1. Hi Lisa,
    I have a question. So my husband is the director of our business and our "wage" goes into a joint account as a lump sum. If I apply for PPL will this be an issue? As his wage will still be going in to that account every week. Or should I just get it to go into a different account to make it less confusing?

    Also my accountant said there was a free spreadsheet Could use from your page to fill in the work test as we do not do payslips for ourselves. Yet I could not find the spreadsheet he spoke of.

    1. HI Rebecca, I don’t think that you need a whole new bank account as it’s really not a big issue. But if you want to, you could differentiate between his ‘wage’ and your PPL if it is paid to you through your business and into the same bank account. As an employee you can choose to have it paid to your employer (your business?) and then it is passed on to you in full as your wage. Or you could just ask Centrelink to pay it to you directly and then have it paid into a personal account? Actually that might make it easier!!

      I dont remember ever having a spreadsheet on my website, but it’s pretty simple. Put your due date at the top of a spreadsheet, then fill down to row 392 the date one day earlier. Then in each date, put in the number of hours that you worked that day (or had paid leave). Then find a block of 295 days within this block of time that adds to over 330 hours and then your will have satisfied the test. If you are due before 31 March 2021 then extend the spreadsheet from 392 days to 600 days.


  2. Hi Lisa,
    I currently working in a government job part time, eligible for ppl and will be taking a year of leave for maternity leave, but starting my own business in which I will only be working one day a month. Currently wouldn’t be earning a wage through that, as business will only be new.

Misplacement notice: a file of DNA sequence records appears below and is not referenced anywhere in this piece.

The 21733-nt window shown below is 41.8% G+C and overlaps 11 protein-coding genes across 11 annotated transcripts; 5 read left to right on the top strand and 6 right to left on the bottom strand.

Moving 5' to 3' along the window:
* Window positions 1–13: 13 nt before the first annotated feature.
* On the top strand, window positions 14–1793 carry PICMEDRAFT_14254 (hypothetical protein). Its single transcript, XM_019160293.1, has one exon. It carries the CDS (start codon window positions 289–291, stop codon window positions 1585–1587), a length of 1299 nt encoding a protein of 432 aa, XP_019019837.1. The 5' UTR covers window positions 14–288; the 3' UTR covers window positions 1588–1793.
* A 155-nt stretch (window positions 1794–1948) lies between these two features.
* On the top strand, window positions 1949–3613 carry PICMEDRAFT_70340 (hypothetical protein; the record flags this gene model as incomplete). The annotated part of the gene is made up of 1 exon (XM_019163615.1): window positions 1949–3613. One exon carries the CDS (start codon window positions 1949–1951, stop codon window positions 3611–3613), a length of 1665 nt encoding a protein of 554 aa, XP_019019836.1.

Can I continue with my new business once a month without effecting my mat leave?
    Thank you

    1. Hi Kate,
      To receive your PPL, you cant do any work from the date of birth of your child until the end of your PPL period. The new rules for babies born after 1 July 2020 allow you to reduce your PPL period to 12 weeks (down from 18 weeks) and take the remaining 6 weeks flexibly after you return to work up until your baby is 2.
      When you are self employed, you can perform a few tasks within your business in order to keep it running, mainly administrative tasks, but you cant be actively running the daily operations of the business. Examples given by Centrelink of things you can do in your business while receiving PPL are:
      pay an account, check on the delivery of an order, approve the business accounts, deal with ad hoc disputes, organise a repair, organise replacement staff to manage your absence, maintain a basic level of contact with clients, keep your professional skills up to date
      These may not be relevant if you are starting a business but give you an idea of what you can do to not lose PPL. Otherwise you could wait out the 12 weeks and start your business then.

  3. Hi there,
    I run a business under a partnership. I won't draw a wage from the business while on PPL, but at the end of the financial year I will have to declare some income – this wont be during the time period that I am receiving PPL. Does this matter?

    1. Hi Georgina, if you are running a business you cant personally perform any paid work while receiving PPL but the business doesn’t have to stop and the arrangements from a partnership don’t have to change. You can employ others to do the work that you would normally do in your business – or your partner could take on additional tasks while you are not working. As you are not actively engaged in running or maintaining the daily operations of the business you can actually still receive a wage and income that is owed to you from a partnership.

{"email":"Email address invalid","url":"Website address invalid","required":"Required field missing"}